Book Review - The Book of Unknown Americans

After their daughter Maribel suffers a near-fatal accident, the Riveras leave México and come to America. But upon settling at Redwood Apartments, a two-story cinderblock complex just off a highway in Delaware, they discover that Maribel's recovery--the piece of the American Dream on which they've pinned all their hopes--will not be easy. Every task seems to confront them with language, racial, and cultural obstacles.

At Redwood also lives Mayor Toro, a high school sophomore whose family arrived from Panamà fifteen years ago. Mayor sees in Maribel something others do not: that beyond her lovely face, and beneath the damage she's sustained, is a gentle, funny, and wise spirit. But as the two grow closer, violence casts a shadow over all their futures in America.


-Summary from Goodreads.com
The Book of Unknown Americans is a powerful, eye opening portrait of what it's like to be a Latino immigrant in the United States. Henríquez tells the story of the Riveras and the Toros, alternating between Maribel's mother Alma and Mayor. In between their chapters, short vignettes detail the experiences of a number of other Latino immigrants.

What I really liked about the book was how real the characters seemed to me. Alma is fiercely protective of Maribel, especially since she comes to blame herself for Maribel's accident and condition. Her husband, Arturo, devotes himself to keeping a job and staying out of trouble so they can stay in the United States so their daughter can receive the help she needs. Mayor is a freshman in high school who lives under the shadow of an athletically gifted older brother and can't quite live up to his father's expectations.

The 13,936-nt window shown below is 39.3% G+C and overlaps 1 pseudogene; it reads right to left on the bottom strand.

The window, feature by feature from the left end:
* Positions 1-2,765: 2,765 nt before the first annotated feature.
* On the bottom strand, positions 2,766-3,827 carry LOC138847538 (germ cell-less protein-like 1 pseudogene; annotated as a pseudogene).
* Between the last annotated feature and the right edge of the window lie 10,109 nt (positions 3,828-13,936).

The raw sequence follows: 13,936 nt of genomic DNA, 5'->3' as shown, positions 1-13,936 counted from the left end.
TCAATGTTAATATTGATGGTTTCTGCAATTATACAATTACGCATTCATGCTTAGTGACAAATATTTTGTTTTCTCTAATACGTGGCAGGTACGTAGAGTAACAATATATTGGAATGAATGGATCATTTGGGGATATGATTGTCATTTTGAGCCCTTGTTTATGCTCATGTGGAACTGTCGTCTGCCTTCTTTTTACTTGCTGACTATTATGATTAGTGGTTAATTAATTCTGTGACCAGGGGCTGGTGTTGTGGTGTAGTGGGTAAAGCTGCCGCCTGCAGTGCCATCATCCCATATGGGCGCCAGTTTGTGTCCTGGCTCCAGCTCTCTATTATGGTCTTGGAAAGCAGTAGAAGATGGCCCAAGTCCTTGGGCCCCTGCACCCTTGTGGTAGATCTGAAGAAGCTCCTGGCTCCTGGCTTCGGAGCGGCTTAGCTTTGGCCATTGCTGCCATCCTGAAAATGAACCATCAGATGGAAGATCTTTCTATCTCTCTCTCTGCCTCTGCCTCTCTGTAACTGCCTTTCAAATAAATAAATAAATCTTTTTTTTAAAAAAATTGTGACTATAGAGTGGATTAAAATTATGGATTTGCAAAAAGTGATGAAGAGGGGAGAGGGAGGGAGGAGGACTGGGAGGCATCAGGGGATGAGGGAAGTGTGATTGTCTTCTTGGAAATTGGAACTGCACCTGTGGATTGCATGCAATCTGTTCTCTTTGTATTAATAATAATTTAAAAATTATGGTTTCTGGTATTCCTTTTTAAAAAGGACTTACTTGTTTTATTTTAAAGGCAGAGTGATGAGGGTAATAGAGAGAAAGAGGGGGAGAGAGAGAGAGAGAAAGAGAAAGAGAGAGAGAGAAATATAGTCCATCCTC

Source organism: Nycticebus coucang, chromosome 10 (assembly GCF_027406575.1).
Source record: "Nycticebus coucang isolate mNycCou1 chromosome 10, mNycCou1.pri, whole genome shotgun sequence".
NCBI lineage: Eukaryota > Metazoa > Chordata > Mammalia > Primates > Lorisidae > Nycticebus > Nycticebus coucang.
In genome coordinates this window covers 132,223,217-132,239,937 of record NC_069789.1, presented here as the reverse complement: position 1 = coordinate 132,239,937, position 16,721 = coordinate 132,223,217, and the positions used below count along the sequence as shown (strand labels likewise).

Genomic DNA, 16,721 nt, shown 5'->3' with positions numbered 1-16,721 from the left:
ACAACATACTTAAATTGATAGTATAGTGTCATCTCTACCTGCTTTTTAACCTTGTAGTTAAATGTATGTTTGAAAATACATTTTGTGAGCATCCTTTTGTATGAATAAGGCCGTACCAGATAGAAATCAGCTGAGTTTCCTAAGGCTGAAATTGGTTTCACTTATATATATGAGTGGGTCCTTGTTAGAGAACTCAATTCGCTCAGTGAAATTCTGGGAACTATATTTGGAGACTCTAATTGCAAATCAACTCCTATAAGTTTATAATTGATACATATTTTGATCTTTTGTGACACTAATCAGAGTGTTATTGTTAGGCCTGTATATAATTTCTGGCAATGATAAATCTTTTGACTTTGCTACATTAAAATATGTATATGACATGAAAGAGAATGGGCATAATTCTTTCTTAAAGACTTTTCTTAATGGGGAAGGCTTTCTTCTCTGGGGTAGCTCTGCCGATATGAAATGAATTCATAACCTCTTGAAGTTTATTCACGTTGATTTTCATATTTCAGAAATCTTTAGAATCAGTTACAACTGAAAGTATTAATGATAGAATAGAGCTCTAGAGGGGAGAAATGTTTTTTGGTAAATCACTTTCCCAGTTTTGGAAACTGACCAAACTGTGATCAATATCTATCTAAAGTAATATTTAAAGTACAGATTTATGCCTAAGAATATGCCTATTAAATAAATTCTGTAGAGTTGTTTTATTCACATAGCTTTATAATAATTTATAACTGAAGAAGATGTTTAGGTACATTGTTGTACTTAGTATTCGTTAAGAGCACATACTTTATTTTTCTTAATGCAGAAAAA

A neighborhood troublemaker, Garrett, is at the center of the events that lead to the climax of the story. He begins to stalk and pursue Maribel, and it's his interactions with both Mayor and Alma that lead the reader to fear for the girl's safety. What also concerned me, though, was how quickly Mayor's feelings for Maribel developed and how far he takes them. They talk a few times and suddenly he's in love with her and feeling her up.

Overall, though, the story was moving and heartbreaking. I would recommend this book to anyone who needs a clearer picture of how hard some immigrants do work to get into this country and how dedicated they are to doing the right thing.



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